Buy shares in helicopters. Come the next recession, governments are going to need to buy huge fleets of them to distribute the cash they are going to be printing in order to stimulate the economy. That, at any rate, is metaphorical interpretation of Deutsche Bank’s suggestion this week that central banks may be forced, when next faced with a downturn, into the unconventional device of ‘helicopter money’ – where a government effectively distributes free money among the population in the hope of stimulating demand. What else can they do when interest rates – the usual method of stimulating the economy — are already at rock bottom rates? Last time around, of course, we had Quantitative Easing (QE) – effectively creating digital money which is then used to buy up government bonds and cancel them. But that the effect of boosting asset prices more than it stimulated the economy, and as a Standard and Poors report from 2016 observed, among others, had the unfortunate side effect of enriching the already wealthy.
So why not, then, simply distribute cash straight into the pockets of those on modest incomes – people who can be relied upon to spend it rather than squirrel it away in property and the like? Why not indeed? First, a mea culpa. I was one of many people who thought that QE would rapidly lead to disaster. Printing money, I assumed, would have the same effect in Britain as it had in Robert Mugabe’s Zimbabwe – to create rampant inflation. But it didn’t. Inflation has remained around the Bank of England’s target of two percent ever since QE was begun a decade ago. I guess the Bank of England’s Monetary Policy Committee (MPC) is a touch smarter than were Mugabe’s finance advisers – they can tell when enough is enough.
But then perhaps the reason that QE didn’t cause inflation is precisely because the money effectively printed by the Bank of England didn’t get spent. If it had ended up in the pockets of ordinary people who had gone out and splashed it on kitchens and televisions, surely it would have created inflationary pressures. It was the fact that it was sucked into assets, causing asset price inflation, that stopped it from feeding into consumer price inflation.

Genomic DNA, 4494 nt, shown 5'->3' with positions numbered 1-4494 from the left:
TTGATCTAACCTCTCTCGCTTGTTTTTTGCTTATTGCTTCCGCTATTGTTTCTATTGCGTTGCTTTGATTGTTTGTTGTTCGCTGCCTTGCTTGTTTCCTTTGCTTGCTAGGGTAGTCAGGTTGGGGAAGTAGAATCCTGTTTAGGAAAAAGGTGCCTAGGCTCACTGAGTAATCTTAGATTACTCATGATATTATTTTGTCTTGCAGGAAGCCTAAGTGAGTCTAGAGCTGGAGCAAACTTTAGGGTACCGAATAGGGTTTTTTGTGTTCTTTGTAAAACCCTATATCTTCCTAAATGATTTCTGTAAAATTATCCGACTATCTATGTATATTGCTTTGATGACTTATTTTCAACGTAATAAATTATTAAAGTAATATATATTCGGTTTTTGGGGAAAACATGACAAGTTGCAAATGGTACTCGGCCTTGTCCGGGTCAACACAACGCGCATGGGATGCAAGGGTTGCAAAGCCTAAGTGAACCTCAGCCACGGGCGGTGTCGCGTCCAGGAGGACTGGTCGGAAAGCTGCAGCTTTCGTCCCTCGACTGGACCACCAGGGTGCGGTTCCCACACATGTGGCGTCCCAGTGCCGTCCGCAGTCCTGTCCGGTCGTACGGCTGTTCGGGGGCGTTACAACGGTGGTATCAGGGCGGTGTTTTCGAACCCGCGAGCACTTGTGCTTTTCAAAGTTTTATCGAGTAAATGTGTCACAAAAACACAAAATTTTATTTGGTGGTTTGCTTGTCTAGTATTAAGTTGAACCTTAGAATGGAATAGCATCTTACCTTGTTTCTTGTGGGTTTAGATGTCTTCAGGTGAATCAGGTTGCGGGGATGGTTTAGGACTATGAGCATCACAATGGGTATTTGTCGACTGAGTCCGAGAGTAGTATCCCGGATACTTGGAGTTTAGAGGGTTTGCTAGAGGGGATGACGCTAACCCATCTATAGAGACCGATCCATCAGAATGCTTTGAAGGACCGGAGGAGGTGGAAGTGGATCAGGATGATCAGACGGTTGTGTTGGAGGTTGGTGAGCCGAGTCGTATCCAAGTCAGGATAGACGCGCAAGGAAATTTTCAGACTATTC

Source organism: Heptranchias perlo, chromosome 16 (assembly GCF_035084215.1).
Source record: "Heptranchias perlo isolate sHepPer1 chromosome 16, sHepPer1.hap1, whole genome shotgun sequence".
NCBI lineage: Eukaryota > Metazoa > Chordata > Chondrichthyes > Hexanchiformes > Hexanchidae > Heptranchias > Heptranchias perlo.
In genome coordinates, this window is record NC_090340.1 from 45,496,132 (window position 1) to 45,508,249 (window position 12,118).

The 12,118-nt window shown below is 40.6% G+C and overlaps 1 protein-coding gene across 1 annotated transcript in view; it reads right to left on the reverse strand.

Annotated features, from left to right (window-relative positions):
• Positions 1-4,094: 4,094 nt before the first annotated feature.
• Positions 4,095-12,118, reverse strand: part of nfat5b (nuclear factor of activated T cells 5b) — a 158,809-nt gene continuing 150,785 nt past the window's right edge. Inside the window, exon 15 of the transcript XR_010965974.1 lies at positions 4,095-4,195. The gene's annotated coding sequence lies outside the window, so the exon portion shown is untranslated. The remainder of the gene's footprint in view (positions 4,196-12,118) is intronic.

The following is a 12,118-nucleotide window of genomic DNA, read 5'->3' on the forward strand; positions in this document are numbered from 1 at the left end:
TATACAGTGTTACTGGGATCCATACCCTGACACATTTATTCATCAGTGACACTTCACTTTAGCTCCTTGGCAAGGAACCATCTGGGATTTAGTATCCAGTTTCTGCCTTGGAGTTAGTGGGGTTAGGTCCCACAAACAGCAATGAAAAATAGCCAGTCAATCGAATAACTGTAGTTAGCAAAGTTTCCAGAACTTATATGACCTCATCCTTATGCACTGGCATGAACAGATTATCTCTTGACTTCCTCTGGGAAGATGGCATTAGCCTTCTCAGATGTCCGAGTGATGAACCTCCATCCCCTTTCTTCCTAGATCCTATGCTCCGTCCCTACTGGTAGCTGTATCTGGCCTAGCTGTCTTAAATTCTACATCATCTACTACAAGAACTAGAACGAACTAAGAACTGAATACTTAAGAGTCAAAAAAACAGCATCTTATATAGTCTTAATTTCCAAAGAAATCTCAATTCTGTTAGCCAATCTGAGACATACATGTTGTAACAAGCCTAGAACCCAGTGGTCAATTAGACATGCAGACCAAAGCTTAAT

In reality, the Bank of England and other central banks are unlikely to go the full way and helicopter money direct into our gardens and back yards. A more likely scenario is that the money gets spent boosting public spending – financing Boris’ spending splurge. Already, the deficit reduction programme that George Osborne initiated and Philip Hammond continued has been thrown into reverse.
That raises the question of why governments don’t always do this – print the money they want to spend rather than extract it unwillingly from us in the form of taxation. How happier we would be if we were allowed to keep our full earnings. We would, of course, pay somehow, and that would be through inflation. But would that be so unfair? Trouble is, government-sanctioned inflation would not be a progressive form of taxation – it would hurt the poor the most, as the basic cost of living increased.
There is, needless to say, no such thing as a free lunch. Dabbling with printing money, whether you are going to use it to buy government bonds or whether you are going to helicopter it into our homes, is always going to be a highly hazardous operation which risks distorting the economy in all manner of ways, some of which will not be foreseen. Those of us who predicted dire consequences last time might just turn out to proven right second time around.